California power prices surged more than 10-fold : LUSENET : Grassroots Information Coordination Center (GICC) : One Thread

[Fair Use: For Educational and Research Purposes Only] Top World News Wed, 14 Jun 2000, 7:14pm EDT California Hit by Record Temperatures, Power Prices (Update2) By Christopher Martin

San Francisco, June 14 (Bloomberg) -- California power prices surged more than 10-fold as a heat wave caused the state's largest utility to cut power to some customers and to warn others to reduce demand or face blackouts.

Temperatures in the San Francisco Bay Area are forecast to climb to a high of 110 degrees Fahrenheit and may break records reached yesterday throughout Northern California.

Electricity prices on the California Power Exchange rose to as much as $663 a megawatt-hour for the hottest hours of the day, short of the $750 price cap imposed by state regulators. For the 12 daytime hours, utilities paid as much as $464 a megawatt-hour, more than 10 times the $45.45 average.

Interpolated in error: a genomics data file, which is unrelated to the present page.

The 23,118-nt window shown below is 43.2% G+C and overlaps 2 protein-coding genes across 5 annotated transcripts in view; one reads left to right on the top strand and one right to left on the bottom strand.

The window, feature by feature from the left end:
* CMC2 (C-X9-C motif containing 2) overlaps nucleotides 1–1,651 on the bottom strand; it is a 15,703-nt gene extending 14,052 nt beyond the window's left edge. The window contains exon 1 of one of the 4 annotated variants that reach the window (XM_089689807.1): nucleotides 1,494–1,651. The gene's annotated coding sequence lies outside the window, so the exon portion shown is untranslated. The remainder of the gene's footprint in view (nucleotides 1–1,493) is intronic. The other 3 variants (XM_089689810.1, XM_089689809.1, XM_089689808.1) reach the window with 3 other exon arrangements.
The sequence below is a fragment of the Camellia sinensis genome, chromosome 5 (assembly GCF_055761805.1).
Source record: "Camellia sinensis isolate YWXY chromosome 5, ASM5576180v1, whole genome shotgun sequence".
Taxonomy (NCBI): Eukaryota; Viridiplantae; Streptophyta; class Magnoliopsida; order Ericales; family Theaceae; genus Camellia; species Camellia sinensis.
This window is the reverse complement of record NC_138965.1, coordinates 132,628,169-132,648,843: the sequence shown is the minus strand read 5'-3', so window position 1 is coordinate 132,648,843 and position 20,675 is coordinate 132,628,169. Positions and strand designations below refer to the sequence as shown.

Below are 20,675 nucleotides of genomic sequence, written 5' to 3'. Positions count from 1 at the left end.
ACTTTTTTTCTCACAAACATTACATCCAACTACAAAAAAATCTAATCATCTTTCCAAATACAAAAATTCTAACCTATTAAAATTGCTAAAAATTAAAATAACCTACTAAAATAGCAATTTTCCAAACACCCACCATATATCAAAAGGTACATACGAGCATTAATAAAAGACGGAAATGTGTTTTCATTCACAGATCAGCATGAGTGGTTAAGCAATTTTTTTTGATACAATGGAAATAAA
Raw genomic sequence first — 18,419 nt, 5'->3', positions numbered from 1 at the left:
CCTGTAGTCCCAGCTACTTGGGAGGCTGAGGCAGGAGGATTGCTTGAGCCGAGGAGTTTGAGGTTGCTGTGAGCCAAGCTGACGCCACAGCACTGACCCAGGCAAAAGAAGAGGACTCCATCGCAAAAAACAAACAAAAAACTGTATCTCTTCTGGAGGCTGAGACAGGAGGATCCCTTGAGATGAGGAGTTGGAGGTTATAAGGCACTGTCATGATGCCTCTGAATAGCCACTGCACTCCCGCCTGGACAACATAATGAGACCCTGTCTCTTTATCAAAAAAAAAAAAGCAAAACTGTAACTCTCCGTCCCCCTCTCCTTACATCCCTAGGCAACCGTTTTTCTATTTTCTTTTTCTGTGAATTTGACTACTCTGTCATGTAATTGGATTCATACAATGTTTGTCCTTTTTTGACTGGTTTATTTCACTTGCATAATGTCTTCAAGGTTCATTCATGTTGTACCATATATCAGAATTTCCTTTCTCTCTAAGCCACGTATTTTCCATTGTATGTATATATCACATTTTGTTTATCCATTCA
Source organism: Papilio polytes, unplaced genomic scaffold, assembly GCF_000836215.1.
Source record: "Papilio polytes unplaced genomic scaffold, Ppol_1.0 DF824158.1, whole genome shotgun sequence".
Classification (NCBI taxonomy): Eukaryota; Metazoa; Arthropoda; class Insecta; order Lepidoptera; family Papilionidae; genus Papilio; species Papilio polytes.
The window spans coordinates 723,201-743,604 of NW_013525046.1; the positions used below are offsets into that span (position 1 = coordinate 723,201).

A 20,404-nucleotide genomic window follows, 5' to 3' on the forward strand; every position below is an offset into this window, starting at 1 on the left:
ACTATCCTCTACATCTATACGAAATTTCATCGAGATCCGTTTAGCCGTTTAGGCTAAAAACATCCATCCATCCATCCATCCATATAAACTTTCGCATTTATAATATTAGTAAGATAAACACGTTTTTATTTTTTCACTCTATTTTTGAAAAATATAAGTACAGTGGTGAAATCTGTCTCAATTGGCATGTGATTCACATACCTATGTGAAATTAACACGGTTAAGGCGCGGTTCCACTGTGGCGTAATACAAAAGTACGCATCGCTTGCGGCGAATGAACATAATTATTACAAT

``Northern California is hotter than it's been in 35 years and we're in a tight situation,'' said Patrick Dorinson, a spokesman for the California Independent System Operator, which runs the power grid. ``We're emphatically asking consumers to conserve.''

PG&E Corp.'s Pacific Gas & Electric Co., the state's largest utility, cut power to some of its biggest customers as part of a voluntary program to reduce strain on the grid. Several power plant outages in the region, combined with the hot weather, have increased the possibility of blackouts.

If a power line fails or additional plants go down unexpectedly, a state emergency may be called and electricity could be cut to the hardest-hit areas. The state expected demand to rise to 45,329 megawatts this afternoon, short of last July's record peak of 45,884.

Power Warning

California's grid operator warned last night the state had less than 7 percent more power than needed to meet demand. The state agency asked people to voluntarily reduce air-conditioner use and suggested other ways to consume less power during the hottest hours of the day.

In May, utilities cut power to some of their largest customers as a heat wave brought record temperatures and strained the state's power systems. With no new power-plant capacity expected until 2002 and demand rising at as much as 6 percent a year, California faces two summers of power-use restrictions.

-- Martin Thompson (, June 14, 2000

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